The Best Bloody Mary
Bloody Mary: the drink that drinks like a meal
Today on The Daily Meal
Look, I’m calling this “The Best Bloody Mary” because it’s the best Bloody Mary for me, and I have terrific taste, especially when it comes to a good Bloody. But I need to be honest with you right at the get-go here: this isn’t going to be the best Bloody Mary for everyone. In fact, if you show this recipe to another Bloody aficionado, chances are good they’ll turn up their nose: “That’s a fine Bloody Mary,” they might say. “But it can’t hold a candle to mine. Let me tell you what goes into it—" and then get ready to just nod and smile for a while, because a true Bloody Mary lover has a precise recipe that they’ve got down pat, and they want to explain it to you in every nitty-gritty detail. This Bloody Mary, though, is an excellent version. It’s my favorite. And if you invite even the most selective of Bloody experts to brunch, you can serve this one knowing that they’ll enjoy their drink — although they will undoubtedly have some notes about how to “improve” the cocktail.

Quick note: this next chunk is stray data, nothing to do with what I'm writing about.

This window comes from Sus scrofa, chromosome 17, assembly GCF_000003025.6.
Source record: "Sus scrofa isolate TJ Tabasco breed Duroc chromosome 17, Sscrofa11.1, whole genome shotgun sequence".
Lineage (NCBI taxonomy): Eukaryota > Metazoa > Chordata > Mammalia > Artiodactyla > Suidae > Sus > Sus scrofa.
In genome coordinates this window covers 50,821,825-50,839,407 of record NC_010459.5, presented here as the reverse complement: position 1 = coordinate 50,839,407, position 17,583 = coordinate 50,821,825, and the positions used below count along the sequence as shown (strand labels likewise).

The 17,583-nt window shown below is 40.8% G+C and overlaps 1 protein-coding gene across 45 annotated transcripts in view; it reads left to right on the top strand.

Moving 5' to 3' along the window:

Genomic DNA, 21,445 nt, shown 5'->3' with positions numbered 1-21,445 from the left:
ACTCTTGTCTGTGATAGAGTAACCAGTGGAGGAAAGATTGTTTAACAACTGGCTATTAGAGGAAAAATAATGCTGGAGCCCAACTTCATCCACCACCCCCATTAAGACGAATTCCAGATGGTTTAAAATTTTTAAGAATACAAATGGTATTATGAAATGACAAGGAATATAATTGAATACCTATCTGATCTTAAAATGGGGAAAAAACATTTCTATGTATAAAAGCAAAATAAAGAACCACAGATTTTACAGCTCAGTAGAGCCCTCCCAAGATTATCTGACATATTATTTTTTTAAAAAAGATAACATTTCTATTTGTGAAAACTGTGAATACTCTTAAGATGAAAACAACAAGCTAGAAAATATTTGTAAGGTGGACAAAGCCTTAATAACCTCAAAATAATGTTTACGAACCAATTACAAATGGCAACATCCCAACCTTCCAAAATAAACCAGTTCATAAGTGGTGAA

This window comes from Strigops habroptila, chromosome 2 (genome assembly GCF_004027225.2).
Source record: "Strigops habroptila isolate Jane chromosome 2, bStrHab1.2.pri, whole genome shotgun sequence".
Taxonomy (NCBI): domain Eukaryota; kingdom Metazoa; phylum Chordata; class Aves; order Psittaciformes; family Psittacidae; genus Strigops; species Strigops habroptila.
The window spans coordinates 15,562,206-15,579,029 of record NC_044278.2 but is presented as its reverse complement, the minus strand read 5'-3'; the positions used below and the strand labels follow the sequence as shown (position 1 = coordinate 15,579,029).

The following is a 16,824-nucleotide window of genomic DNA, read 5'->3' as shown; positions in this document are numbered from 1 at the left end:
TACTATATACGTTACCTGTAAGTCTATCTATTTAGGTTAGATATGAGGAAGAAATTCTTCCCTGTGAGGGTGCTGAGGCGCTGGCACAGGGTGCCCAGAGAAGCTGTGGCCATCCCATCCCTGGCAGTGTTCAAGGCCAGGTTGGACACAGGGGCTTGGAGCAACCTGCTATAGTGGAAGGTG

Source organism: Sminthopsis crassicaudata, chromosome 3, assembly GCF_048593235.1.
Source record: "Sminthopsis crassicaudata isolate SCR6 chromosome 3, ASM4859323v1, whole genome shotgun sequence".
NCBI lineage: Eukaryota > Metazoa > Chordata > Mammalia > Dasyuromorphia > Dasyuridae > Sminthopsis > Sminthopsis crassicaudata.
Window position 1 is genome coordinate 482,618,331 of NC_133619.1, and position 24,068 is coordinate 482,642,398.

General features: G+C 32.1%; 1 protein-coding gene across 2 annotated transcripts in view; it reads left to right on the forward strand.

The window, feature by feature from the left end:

Some people are a huge fan of tons of horseradish in their bloodies; personally, I think tons of loose, swirly horseradish makes a drink gritty and unpleasant, like choking down a glass full of sandy water. Some people swear by certain hot sauce brand like Tabasco or Cholula or Crystal or some mouth-incinerating personal blend of ghost peppers. In my book, the brand of hot sauce matters (I’m partial to the Tabasco Chipotle myself, due to the nice smokiness), but I don’t think the brand of hot sauce matters nearly as much as the Worcestershire (pronounced, properly, “wuh-ster,” by the way): If it ain’t Lea and Perrins, don’t even bother making a bloody. Just sit in the dark and contemplate your life choices — choices that lead you to an existence in which you could contemplate a Worcestshire sauce made by someone other than Lea and Perrins — instead.
There are folks who are sure that a Bloody isn’t a Bloody unless it comes with a lime wedge or a lemon wedge or a celery stalk or celery salt or an elaborate garnish featuring a crab leg clutching an olive. To these people I say: I respect your pristine interest in the little things in life, and God may very well be in these precise details, but I reserve my passions for the stuff that packs flavor: give me Old Bay on the rim or give me, well, a Bloody I’ll still enjoy, just not as much.
This is a Baltimore-style Bloody Mary (complete with Old Bay rim) which is the best Bloody in my book, although I can certainly be tempted into trying – and appreciating – many a Bloody Mary variation: Wasabi Marys, Bloody Marias, Blackberry Marys, you name it.
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